But the broader point is that parties themselves are just a method, not a goal.  

            Names will still appear on the ballot, candidates will still have to state what their platform is, and voters will still have to understand what is important to vote for and against.

            Your freedom of association is in no way affected if all political parties are banned.

            You seem to think that because parties are a useful shorthand that they are somehow required to exist.  They're not.

            -7.75 -4.67

            "Freedom's just another word for nothing left to lose."

            There are no Christians in foxholes.

            by Odysseus on Mon Jun 02, 2014 at 01:22:12 PM PDT

            [ Parent ]

            •  Incorrect (0+ / 0-)

              "No different" is utterly false. In a partisan primary, the members of a party get to vote on who goes on the general election ballot under that party's aegis. In California's "primary," they don't.

              I could run as a Republican, which would be an utter lie about everything I would do in office, but it would get a bunch of votes from conservative people who aren't in on the con.

              Oh, sure, if only all the voters would just be perfectly informed about all the candidates and choose accordingly, that would be lovely. It's also not reality.

              A primary system like California's takes the collective effort of a self-associated chunk of the population and flushes it down the toilet. That's an attack on freedom of association.

              Government and laws are the agreement we all make to secure everyone's freedom.

              by Simplify on Mon Jun 02, 2014 at 02:27:33 PM PDT

              [ Parent ]

  •  I hate the entire concept of the top two. But then (9+ / 0-)

    I always believed that I was voting in my party's primary. Not only do I not want non-members voting in my party's primary, I have never had any interest in voting in anyone else's primary.

    It is no longer a primary, it is just the preliminary to November's run-off election.

    It sucks.

    •  I feel the same way. I want Dems voting for (5+ / 0-)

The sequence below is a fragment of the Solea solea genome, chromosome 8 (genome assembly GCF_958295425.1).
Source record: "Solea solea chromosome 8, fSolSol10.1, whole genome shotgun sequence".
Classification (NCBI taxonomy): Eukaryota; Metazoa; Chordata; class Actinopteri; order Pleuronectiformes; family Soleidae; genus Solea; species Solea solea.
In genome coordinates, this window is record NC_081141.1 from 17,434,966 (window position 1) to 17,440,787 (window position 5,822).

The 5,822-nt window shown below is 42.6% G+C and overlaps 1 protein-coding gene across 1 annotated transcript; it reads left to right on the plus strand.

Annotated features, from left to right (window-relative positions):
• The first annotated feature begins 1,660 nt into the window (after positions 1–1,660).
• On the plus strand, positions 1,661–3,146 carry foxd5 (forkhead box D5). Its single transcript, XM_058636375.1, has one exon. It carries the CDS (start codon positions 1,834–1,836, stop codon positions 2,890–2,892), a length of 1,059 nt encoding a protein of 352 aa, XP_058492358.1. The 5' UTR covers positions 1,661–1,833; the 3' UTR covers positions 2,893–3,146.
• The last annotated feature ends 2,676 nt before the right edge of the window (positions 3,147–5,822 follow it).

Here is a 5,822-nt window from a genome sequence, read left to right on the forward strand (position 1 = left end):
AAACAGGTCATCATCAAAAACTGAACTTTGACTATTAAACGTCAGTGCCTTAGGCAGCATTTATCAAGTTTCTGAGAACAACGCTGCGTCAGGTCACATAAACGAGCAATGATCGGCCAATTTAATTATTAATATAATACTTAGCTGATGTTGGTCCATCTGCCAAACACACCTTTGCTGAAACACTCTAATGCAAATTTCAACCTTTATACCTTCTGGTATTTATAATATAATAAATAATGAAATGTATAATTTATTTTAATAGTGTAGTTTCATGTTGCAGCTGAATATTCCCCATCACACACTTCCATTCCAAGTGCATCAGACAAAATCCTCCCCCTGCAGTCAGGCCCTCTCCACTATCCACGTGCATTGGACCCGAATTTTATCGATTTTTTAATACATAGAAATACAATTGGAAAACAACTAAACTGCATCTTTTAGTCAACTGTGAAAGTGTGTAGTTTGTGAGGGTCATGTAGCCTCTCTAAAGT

the best Dem while R's and Greens or whatever vote for the best person to represent them in the general.

      This whole top 2 was pushed by the Business wing of the GOP by their Golden Boy Able Maldanado after Arnie appointed him Lt Gov.

      In 2012 Able ran for Congress in the 24th and almost came in 3rd in the primary after a Bagger.  He then lost the general by 10 points because the TP stayed home or maybe even a few voted for Lois Capps.

      This year the R's have 3 candidates running ads.  The Bagger, Chris Mitchum, is back.  Then we have a 25 year old Koch trained plant whose going to bring back "freedumb" and is a VP of a company that is owned by Daddy a surgeon who pedals a tennis elbow bandage.  And last but not least we have Jacqueline Smith's husband, a heart surgeon who now runs her skin care company.  He's pledging to get rid of Ocare and replace with interstate policies and limits on malpractice.  Tuseday will be interesting.

      Congressional elections have consequences!

      by Cordyc on Sun Jun 01, 2014 at 06:34:57 PM PDT

      [ Parent ]

  •  Great Analysis Jeff, a question (3+ / 0-)
    Recommended by:
    LakeSuperior, Darth Jeff, Odysseus

    This is something I've wondered about these all-or-one setups.. I see this as a potential negative for fundraising in districts where the top two will be left-leaning candidates, while also providing (R)s more incentive to focus their money on potential races.

    Looking at the layout of the California map, it seems as though there will be more races where two democrats square off in the fall instead of races where we would see two republicans as the top contenders, unless I'm looking at this wrong.

    Does this division of races impact the fundraising element for the candidates in non-competitive districts for (R)s & (D)s?

    Just something I've been pondering

    Gandhi's Seven Sins: Wealth without work; Pleasure without conscience; Knowledge without character; Commerce without morality; Science without humanity; Worship without sacrifice; Politics without principle

    by Chris Reeves on Sun Jun 01, 2014 at 05:39:03 PM PDT

    •  Thanks! That's a good question (4+ / 0-)

      I do think that is a real possibility. Last cycle we had the Berman/ Sherman general election match in CA-30. Both candidates raised a ton of money in one of the nation's most expensive areas. If it weren't for the top-two, the race would have ended in June and neither candidate would have needed to raise much after.

      However, it's really impossible to know what effect this had in overall fundraising. A lot of wealthy donors gave to Berman or Sherman, and they could have afforded to donate to other Democratic candidates. I don't think it notably impacted other Democrats fundraising: nearby Democrats like Brownley and Ruiz still raised what they needed. It is definitely something to watch for this year though.  

      Contributing Editor, Daily Kos Elections. 24, male, CA-18 (home and voting there), LA-02 (resident).

      by Jeff Singer on Sun Jun 01, 2014 at 05:51:43 PM PDT

      [ Parent ]

      •  I think I'm interested in wealthy Republican donor (0+ / 0-)

        base deciding to back out of democratic areas where the top two will be liberal, and just donating into targetted race they think they can win.

        Having even a 'bad' republican who will get trounced by large #s in an area still might absorb some of the donor base.

        It's just a thought because I know in many areas we are trying to put (D) on every ballot to help divide statewide resources.   I wonder if the same could be said in reverse, putting more money in races they think they can win.